Faith leaders appalled by treatment of sports club Christian CEO

leaders appalled by treatment of Thorburn

Leaders of several churches have been appalled by the treatment of Andrew Thorburn, who was forced to resign as CEO of AFL club Essendon when sermons by the church of which he is chairman became public.

The sermons likened abortion to concentration camps and included claims that “practising homosexuality is a sin” – views which Victoria’s premier, Daniel Andrews, said were “absolutely appalling”, “bigotry” and “intolerant”.

Daniel Andrews identifies as a Catholic.

The Archbishop of Melbourne, Peter Comensoli (pictured), the state’s most senior Catholic, told the Herald Sun the premier’s comments were harmful.

“Such language pitches some members of the community against others and contributes to an unhelpful spirit of division,” Comensoli.

“It leaves ordinary people of faith questioning if they can publicly hold their committed beliefs, or even to be able to exercise leadership and service in the community.”

“It really concerns me deeply,” Comensoli told The Age. “It is quite a bizarre reality we seem to have entered into where people are being judged unworthy to lead because of some of their basic Christian beliefs.”

Adel Salman, the president of the Islamic Council of Victoria, says the episode is the “most stark example” of organisations sacrificing religious freedom at the altar of corporate image.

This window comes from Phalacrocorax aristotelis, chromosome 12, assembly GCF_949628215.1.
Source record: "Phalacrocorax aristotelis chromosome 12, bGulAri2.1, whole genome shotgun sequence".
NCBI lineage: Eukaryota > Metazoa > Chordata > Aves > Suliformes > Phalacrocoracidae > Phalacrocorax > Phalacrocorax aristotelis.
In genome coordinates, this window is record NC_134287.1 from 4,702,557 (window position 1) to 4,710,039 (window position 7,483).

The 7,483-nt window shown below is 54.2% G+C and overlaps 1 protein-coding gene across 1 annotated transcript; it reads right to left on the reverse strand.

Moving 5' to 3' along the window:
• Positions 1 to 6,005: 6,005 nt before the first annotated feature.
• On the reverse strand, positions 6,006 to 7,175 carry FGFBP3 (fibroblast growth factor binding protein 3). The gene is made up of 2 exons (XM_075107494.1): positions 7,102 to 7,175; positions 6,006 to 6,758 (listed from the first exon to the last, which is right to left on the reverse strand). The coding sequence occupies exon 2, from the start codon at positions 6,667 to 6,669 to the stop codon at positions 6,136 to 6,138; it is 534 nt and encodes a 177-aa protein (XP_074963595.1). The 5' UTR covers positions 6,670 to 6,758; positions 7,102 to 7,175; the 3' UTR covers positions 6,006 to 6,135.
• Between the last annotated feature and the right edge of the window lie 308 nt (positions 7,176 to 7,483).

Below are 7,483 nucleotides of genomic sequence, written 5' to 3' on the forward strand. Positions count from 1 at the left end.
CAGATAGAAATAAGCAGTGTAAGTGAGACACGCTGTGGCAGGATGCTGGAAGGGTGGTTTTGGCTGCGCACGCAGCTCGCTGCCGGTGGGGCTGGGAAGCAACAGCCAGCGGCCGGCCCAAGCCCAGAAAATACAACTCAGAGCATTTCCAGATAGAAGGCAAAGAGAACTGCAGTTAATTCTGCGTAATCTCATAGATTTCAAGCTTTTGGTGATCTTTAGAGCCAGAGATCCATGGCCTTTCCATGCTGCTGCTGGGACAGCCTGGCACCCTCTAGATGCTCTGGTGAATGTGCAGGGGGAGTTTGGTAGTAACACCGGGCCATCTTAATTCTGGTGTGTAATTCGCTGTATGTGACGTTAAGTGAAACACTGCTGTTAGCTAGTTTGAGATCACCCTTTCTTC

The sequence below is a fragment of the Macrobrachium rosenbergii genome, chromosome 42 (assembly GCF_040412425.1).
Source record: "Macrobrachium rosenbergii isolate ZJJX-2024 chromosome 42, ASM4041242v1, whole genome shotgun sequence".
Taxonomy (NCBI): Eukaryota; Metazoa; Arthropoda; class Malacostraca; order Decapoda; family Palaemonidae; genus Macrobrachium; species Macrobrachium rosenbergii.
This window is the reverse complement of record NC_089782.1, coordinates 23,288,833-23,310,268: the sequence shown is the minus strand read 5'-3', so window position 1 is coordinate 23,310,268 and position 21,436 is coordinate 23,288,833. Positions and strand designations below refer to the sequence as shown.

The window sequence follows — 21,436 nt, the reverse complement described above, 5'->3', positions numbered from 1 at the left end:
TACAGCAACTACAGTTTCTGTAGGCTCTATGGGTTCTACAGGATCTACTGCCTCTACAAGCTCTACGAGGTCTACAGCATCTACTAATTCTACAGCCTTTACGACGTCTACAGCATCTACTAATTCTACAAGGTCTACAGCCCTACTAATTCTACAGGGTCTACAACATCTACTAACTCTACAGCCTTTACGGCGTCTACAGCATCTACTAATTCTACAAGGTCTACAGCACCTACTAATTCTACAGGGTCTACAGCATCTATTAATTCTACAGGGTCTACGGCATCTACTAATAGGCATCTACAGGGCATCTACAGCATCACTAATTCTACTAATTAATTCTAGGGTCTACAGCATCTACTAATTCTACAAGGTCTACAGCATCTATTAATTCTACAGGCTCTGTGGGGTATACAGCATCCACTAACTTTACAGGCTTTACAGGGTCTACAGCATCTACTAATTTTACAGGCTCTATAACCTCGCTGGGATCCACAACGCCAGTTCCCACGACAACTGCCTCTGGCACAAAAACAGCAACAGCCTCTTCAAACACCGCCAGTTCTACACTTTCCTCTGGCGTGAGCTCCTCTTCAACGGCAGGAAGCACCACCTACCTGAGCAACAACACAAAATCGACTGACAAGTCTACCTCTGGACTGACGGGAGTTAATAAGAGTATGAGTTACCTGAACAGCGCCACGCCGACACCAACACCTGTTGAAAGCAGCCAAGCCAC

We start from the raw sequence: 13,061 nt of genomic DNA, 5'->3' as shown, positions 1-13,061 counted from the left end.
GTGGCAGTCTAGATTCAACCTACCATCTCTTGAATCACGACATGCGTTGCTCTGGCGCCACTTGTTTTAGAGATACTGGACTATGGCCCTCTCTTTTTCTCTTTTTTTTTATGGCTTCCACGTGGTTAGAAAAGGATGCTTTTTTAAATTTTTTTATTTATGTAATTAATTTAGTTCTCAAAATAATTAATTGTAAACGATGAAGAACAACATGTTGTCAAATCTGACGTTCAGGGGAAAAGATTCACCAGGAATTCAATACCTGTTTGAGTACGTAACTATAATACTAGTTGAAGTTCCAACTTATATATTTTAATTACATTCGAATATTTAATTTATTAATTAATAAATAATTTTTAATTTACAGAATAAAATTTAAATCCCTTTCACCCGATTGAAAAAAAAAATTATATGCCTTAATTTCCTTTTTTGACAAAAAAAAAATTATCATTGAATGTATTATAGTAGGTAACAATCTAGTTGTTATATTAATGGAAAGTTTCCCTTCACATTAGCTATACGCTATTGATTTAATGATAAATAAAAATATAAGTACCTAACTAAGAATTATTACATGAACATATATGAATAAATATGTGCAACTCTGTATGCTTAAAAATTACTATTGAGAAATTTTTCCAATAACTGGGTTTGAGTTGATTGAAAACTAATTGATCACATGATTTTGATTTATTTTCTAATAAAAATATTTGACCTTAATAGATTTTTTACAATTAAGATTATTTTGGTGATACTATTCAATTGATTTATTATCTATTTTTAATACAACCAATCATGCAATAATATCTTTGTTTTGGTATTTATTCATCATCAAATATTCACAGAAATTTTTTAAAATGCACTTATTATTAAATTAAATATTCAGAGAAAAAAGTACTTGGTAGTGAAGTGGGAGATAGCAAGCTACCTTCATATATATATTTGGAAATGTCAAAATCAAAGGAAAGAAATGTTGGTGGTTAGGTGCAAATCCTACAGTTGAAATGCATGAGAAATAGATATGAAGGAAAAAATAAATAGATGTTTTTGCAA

“Someone should not be discriminated against and ostracised because of their religious views,” Salman said. “I feel sorry for everyone involved, and I just hope this doesn’t become a commonplace occurrence.”

Thorburn quit as Essendon chief executive after club president David Barham insisted he choose between employment at the club and his volunteer position as chair of City on the Hill, an Anglican church.

Barham issued the ultimatum after the Herald Sun published extracts from a nine-year-old sermon delivered by a City on the Hill pastor which likened abortion rates to the Holocaust and urged same-sex attracted people to remain celibate.

Anglican Archbishop of Melbourne Phil Freier said his church rejected homophobia and he saw nothing in Thorburn’s reported comments which contradicted that.

Prominent workplace lawyer Josh Bornstein said that under Victorian law, it is illegal for an employer to discriminate against an employee because of their religious belief or activity. He said it was arguable that in delivering its ultimatum to Thorburn, Essendon breached the Equal Opportunity Act.

Comensoli said it appeared a new “litmus test” had been established for people seeking leadership roles in football and other professions, and questioned the impact this could have on ordinary people of faith.

“Are they now having to rethink how they think?” he said.

“There is a level of intrusion of this into people’s lives which I think is really concerning.”


Brisbane Times

The Guardian

CathNews New Zealand

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